Present-moment focus or future-focus? What exactly do these terms mean when playing football?
These two terms are talked about quite often in football. They are also referenced as focusing on the process or focusing on outcomes.
A present moment focus or process focus refers to immersing yourself in what is happening right now–the current play or your role for each play. You only focus on the current play–not the past or future.
Instead of having your mind stuck in past mistakes or worrying about the what ifs in the future, you’re playing in the flow of the game reacting to what is happening on the field at that moment.
Process-focus frees up your mind to make plays in real time at that moment. The action on the field is so fast, you cannot afford to think about the last play or think ahead about what might happen if you don’t get the first down or make a stop on defense.
When you focus on outcomes, your thinking ahead about the what ifs. What if I make a bad pass and throw an interception? What if I give up too many yards and they score on us? What if I miss a tackle and the runner goes for 20 yards? What if we lose the game?
In addition, when you focus too much on outcomes, you have more fear, anxiety, or apprehension. And fear causes you to play back on your heels as you worry about what might happen such as when you think ahead about making mistakes.
Focusing too much on avoiding mistakes slows down your play on the field, which allows the opposing team to control the pace of the game. Playing tentatively gives your opponents a split-second extra to beat you.
Most players are confused about focusing on the process versus an outcome focus when playing the game…
Many players think ahead about winning the game, which based on future outcomes. If winning is the goal of the football game, why should you think about anything else on the field?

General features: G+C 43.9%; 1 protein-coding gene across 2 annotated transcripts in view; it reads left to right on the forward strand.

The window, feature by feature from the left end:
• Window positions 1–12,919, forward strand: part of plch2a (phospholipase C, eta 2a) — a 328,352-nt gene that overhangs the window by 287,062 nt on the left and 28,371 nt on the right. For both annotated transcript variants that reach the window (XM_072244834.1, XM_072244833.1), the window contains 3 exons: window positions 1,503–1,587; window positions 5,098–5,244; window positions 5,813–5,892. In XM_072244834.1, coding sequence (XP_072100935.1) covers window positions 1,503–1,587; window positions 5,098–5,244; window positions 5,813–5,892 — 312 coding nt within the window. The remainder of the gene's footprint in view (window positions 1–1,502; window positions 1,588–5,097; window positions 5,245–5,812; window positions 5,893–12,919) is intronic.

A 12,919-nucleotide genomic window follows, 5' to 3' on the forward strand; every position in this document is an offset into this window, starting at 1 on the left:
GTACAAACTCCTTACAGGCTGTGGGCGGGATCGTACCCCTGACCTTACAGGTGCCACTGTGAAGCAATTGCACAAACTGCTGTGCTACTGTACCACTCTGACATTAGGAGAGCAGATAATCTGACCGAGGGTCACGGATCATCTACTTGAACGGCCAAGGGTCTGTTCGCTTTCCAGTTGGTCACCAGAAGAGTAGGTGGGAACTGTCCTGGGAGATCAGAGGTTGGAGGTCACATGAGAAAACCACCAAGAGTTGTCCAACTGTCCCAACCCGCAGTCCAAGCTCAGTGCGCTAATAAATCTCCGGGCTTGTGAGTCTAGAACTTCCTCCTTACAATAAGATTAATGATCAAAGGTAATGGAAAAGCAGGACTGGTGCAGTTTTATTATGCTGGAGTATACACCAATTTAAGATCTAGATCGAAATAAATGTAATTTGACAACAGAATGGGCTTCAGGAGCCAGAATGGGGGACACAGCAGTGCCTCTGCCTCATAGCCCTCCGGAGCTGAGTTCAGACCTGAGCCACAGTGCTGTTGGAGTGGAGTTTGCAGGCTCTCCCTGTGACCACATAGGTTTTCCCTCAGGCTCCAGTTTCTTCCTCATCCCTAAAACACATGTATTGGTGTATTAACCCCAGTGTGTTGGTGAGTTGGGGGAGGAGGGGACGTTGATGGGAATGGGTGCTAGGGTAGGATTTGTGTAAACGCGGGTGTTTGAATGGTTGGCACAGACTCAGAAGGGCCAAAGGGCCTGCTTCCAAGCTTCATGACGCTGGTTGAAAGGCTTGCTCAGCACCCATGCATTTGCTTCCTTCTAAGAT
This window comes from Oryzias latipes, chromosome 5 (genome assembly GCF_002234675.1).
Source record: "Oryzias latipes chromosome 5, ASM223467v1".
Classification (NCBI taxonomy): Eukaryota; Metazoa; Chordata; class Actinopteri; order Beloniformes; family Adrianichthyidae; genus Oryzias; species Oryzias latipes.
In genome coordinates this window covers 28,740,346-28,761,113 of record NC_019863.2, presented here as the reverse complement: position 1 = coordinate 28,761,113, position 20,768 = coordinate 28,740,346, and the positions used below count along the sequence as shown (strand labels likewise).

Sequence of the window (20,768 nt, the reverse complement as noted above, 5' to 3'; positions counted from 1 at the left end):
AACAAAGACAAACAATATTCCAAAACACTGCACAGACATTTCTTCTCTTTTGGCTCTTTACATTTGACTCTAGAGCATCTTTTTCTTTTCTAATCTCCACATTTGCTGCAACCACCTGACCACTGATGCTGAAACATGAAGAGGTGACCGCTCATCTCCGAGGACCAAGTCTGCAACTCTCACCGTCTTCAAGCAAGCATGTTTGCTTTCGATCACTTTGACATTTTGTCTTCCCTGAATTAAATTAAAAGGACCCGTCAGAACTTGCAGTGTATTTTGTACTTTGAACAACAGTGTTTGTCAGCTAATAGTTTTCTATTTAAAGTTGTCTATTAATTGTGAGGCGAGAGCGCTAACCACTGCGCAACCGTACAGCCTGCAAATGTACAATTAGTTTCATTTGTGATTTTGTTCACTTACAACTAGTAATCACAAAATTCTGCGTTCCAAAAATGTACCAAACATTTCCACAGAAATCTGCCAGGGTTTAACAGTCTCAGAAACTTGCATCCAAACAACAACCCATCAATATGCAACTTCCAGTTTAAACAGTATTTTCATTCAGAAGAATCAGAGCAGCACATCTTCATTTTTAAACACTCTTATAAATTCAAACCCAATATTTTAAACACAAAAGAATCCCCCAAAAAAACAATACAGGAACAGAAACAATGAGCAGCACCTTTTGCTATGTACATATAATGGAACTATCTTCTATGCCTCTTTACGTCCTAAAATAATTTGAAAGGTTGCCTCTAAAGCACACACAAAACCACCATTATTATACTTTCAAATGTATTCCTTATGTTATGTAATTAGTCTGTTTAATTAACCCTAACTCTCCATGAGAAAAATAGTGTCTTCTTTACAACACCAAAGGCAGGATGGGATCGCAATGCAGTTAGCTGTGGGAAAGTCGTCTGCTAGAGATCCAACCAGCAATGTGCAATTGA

What is a process focus during your practice? Practice is about building skills, developing team play and honing your abilities. You are not trying to win practice, but focusing on what you should be doing in the moment gives you the best chance to improve your skills.
Likewise, during a game, focusing on what you can do in the moment gives you the best chance to win the game that you are playing.
A good example of a process focus is how the Alabama Crimson Tide rebounded this season after a lackluster 44-16 loss against the Clemson Tigers in last years championship game. This year, the Tide have bounced back to have an 8-0 record so far.
The Tide could have approached this season with the mindset of what if we lose again? Or what if we don’t make it to the championship game?
Instead, the Tide approached this season with a process focus, knowing that the little things help produce positive results. Alabama head coach Nick Saban commented on this very point and the importance on focusing in the moment.
SABAN: “Don’t think about winning the SEC Championship. Don’t think about the national championship. Think about what you needed to do in this drill, on this play, in this moment. That’s the process: Let’s think about what we can do today, the task at hand.”
All players want to win but they realize that victories are the product of making plays–one play at a time, one down at a time.
Playing your best as a team is a matter of everyone doing their job each play, which means focusing on your role for the play call. To focus your best, you want to focus on doing your job in the moment and take it one play at a time.
A Process Focus During Football Games:
Focusing on the process is about immersing yourself in the moment–one play at a time–and not thinking ahead about the what ifs or dwelling on the last play or series.
To focus your best each play, ask yourself: what do I need to focus on this play that will help my team execute a successful play? What are the specific performance cues that will help me read and react?
Remind yourself between each play to only focus on the NEXT snap. If you find yourself thinking ahead or dwelling on the past play, refocus on the current play.
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